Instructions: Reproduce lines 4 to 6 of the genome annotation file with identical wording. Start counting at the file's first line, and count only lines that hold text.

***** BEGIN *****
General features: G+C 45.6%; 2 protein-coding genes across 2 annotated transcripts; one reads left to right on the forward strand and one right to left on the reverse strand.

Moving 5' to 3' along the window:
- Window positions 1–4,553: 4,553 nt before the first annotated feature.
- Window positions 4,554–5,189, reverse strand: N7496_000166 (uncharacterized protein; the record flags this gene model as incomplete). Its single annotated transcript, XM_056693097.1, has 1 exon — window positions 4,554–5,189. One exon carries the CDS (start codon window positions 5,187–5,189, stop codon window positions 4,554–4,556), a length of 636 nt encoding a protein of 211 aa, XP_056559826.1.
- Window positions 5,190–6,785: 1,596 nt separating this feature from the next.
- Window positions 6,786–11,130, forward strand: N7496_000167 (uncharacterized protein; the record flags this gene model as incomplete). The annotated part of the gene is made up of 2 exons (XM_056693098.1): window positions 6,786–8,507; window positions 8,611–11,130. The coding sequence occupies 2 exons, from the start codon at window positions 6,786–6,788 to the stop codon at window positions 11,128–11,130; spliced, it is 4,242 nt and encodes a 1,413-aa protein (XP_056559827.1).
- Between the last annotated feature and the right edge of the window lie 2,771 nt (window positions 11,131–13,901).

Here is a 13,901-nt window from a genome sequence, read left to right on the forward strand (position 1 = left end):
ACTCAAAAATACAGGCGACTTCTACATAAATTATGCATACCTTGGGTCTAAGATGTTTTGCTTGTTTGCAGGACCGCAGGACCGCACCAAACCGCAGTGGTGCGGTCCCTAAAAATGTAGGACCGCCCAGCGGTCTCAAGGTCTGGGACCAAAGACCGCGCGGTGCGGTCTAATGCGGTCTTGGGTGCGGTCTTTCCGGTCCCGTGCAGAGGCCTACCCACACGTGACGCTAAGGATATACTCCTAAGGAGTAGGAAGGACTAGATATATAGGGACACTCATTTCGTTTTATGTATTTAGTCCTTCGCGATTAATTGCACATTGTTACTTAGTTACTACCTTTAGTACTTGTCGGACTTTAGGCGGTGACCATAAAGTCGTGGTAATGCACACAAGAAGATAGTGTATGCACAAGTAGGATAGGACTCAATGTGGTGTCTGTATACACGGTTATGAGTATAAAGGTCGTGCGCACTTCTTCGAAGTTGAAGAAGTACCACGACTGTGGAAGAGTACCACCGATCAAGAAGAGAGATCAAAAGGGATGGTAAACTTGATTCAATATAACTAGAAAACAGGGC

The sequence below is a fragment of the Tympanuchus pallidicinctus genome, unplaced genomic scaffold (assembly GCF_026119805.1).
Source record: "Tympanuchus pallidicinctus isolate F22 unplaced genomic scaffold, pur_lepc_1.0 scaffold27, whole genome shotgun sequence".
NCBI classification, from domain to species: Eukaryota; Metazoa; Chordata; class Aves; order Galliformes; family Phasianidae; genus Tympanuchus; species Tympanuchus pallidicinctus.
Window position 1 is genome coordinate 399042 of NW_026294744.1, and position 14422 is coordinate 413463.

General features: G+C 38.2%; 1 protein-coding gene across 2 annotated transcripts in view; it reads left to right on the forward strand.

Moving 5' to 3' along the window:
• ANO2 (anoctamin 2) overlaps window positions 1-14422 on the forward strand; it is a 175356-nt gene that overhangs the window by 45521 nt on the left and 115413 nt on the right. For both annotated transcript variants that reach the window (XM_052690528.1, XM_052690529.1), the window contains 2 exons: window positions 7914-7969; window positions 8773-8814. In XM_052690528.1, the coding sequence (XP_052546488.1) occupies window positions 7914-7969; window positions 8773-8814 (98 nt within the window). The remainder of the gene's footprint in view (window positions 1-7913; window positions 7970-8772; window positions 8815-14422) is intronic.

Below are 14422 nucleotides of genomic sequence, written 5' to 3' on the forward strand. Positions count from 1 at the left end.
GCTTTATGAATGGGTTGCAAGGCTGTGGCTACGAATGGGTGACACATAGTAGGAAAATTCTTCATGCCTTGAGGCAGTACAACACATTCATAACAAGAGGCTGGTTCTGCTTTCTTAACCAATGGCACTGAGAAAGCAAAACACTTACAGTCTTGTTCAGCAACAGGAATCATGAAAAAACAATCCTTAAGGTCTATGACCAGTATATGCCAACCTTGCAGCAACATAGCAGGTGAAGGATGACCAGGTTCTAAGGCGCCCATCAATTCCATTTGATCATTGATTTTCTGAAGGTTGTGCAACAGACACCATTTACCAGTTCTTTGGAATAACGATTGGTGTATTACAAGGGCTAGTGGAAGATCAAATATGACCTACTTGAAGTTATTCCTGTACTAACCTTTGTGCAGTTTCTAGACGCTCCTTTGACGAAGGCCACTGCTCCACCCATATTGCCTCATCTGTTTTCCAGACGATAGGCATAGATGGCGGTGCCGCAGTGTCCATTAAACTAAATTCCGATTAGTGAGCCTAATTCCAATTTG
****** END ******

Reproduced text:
- Window positions 4,554–5,189, reverse strand: N7496_000166 (uncharacterized protein; the record flags this gene model as incomplete). Its single annotated transcript, XM_056693097.1, has 1 exon — window positions 4,554–5,189. One exon carries the CDS (start codon window positions 5,187–5,189, stop codon window positions 4,554–4,556), a length of 636 nt encoding a protein of 211 aa, XP_056559826.1.
- Window positions 5,190–6,785: 1,596 nt separating this feature from the next.
- Window positions 6,786–11,130, forward strand: N7496_000167 (uncharacterized protein; the record flags this gene model as incomplete). The annotated part of the gene is made up of 2 exons (XM_056693098.1): window positions 6,786–8,507; window positions 8,611–11,130. The coding sequence occupies 2 exons, from the start codon at window positions 6,786–6,788 to the stop codon at window positions 11,128–11,130; spliced, it is 4,242 nt and encodes a 1,413-aa protein (XP_056559827.1).